Fire safety guidelines are in place across the UK to help keep properties and guests safe while holiday letting, which is why it’s so important to know and understand any changes.
The government has issued new regulations which will apply from 1st October 2023. We have summarised these below:
Full length, written assessments, covering all aspects of fire risk, will become a legal requirement for all properties.
Additionally, the government has issued new guidance for ‘small paying guest accommodation’. This is defined as:
‘A single premises of ground floor, or ground and first floor, providing sleeping accommodation for a maximum of 10 persons, with no more than four bedrooms on the first floor…’
‘Individual flats (whether within a purpose-built block of flats or a house that has been converted into flats), other than unusually large flats.’
You can see the full guidance here.
For larger or more complex properties, the document Fire Safety Risk Assessment: Sleeping Accommodation still applies, and it is likely to be reviewed in 2024.
What does the guidance say?
Below are the main points within the new guidance:
Fire Risk Assessment
A comprehensive, written fire risk assessment covering all aspects of fire risk within the property, will become a legal requirement for all properties. A copy of the full fire risk assessment must be on display in your property, ideally in your welcome folder.
We strongly recommend that you consult with a fire safety professional who can provide an up-to-date assessment of your property that aligns with the legislation. We can provide details of recommended Fire Risk Assessors in your area.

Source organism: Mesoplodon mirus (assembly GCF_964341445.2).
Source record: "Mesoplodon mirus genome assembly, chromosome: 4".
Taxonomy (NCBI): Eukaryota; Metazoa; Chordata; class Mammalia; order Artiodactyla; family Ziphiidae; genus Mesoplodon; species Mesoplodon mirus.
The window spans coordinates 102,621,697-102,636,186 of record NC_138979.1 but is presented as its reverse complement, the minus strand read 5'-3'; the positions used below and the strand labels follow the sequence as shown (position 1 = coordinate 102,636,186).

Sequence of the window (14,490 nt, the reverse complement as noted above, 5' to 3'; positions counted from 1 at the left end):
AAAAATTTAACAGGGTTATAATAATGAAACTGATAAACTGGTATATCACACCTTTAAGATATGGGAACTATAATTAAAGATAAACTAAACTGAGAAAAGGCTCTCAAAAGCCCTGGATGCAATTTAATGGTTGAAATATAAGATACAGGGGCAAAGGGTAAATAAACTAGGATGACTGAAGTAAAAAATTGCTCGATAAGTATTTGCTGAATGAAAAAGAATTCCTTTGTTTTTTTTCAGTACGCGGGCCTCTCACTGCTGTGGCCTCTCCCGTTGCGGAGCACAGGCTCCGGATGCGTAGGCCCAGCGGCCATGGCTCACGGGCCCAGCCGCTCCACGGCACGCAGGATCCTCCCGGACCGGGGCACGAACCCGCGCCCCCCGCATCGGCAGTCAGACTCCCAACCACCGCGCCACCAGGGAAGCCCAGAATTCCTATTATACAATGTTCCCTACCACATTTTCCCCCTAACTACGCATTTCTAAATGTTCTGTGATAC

For larger or more complex properties it is extremely unlikely the owner will have the experience to thoroughly and sufficiently evaluate the level of risk.
Emergency escape lighting is required in all bedrooms and along the escape route; such as plug-in torches. Borrowed light from an external source, such as a streetlight can be taken into account. Larger properties may need full escape lighting, as torches may not be sufficient. A fire risk assessor can offer advice on suitable options when undertaking a risk assessment.
Escape routes and fire doors
All protected escape routes must have doors with a 30-minute fire protection capability or an adaption that offers the same level of protection.
Linked hard-wired smoke detectors will be required in all bedrooms and living rooms as well as protected escape routes, such as hallways, corridors, staircases, sitting rooms and dining rooms leading to the main fire exit. Larger properties or those with complex layouts may need more sophisticated detection systems. We recommend liaising with your professional fire assessor for advice.
Hot water and heating
All hot water and heating systems must be inspected annually, including systems powered by renewable energy e.g. air/ground source heat pumps.
Thumb turn locks are now strongly recommended on all exit doors. There would be very few instances where it would be deemed unnecessary to fit these, and they can usually be retro-fitted to most doors easily.
The EICR (Electrical Installation Condition Report) is required every five years, and this now also applies to smaller properties such as glamping pods.
Chimneys should be swept annually.
Fire safety equipment and exit routes must be checked at each changeover and the results should be recorded.
Candles should be prohibited, and a clear policy is required for your guests.
What to do next
We would advise your Fire Risk Assessment is undertaken by a professional, accredited Fire Safety Risk Assessor, rather than compiling the risk assessment yourself, as the new guidelines are more complex and they will have a thorough understanding of the changes and requirements for your property. A professional FRA will ensure you do not put yourself or any guests at risk.
If you have any questions, please get in touch and we can recommend a local Fire Risk Assessor.
Tags: Owner update